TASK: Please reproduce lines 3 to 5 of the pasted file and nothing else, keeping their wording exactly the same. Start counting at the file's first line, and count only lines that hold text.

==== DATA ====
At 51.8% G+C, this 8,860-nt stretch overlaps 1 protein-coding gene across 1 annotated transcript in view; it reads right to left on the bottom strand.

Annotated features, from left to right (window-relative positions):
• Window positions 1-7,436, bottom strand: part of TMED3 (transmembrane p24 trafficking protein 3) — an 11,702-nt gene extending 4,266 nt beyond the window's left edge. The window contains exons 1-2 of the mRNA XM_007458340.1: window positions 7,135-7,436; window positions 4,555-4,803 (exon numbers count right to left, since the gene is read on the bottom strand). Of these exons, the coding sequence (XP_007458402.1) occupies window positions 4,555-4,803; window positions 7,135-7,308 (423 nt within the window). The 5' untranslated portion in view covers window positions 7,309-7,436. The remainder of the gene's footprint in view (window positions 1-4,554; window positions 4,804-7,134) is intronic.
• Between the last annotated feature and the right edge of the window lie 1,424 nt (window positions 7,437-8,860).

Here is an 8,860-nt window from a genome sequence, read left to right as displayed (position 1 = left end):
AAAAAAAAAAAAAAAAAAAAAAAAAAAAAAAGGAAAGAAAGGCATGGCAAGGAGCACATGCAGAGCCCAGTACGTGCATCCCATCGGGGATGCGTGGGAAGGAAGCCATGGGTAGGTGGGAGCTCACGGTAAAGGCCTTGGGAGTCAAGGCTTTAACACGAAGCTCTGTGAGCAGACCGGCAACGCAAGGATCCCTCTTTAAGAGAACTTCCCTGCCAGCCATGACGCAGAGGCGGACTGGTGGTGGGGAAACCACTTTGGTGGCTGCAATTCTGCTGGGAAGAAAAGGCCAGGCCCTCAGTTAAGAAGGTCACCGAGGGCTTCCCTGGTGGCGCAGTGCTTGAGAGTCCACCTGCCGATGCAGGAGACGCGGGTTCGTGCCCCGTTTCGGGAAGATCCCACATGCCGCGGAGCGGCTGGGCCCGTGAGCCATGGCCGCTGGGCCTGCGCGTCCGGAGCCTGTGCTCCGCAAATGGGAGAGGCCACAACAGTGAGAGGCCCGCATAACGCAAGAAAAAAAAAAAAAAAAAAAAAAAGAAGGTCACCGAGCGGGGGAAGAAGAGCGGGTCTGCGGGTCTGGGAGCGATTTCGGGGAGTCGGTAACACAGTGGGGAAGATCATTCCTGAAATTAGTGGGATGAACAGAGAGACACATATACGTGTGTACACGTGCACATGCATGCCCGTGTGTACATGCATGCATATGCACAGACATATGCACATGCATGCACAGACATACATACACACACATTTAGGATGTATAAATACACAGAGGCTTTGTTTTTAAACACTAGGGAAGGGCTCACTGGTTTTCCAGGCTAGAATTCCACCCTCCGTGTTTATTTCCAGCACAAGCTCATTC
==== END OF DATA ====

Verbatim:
• Window positions 1-7,436, bottom strand: part of TMED3 (transmembrane p24 trafficking protein 3) — an 11,702-nt gene extending 4,266 nt beyond the window's left edge. The window contains exons 1-2 of the mRNA XM_007458340.1: window positions 7,135-7,436; window positions 4,555-4,803 (exon numbers count right to left, since the gene is read on the bottom strand). Of these exons, the coding sequence (XP_007458402.1) occupies window positions 4,555-4,803; window positions 7,135-7,308 (423 nt within the window). The 5' untranslated portion in view covers window positions 7,309-7,436. The remainder of the gene's footprint in view (window positions 1-4,554; window positions 4,804-7,134) is intronic.
• Between the last annotated feature and the right edge of the window lie 1,424 nt (window positions 7,437-8,860).

Here is an 8,860-nt window from a genome sequence, read left to right as displayed (position 1 = left end):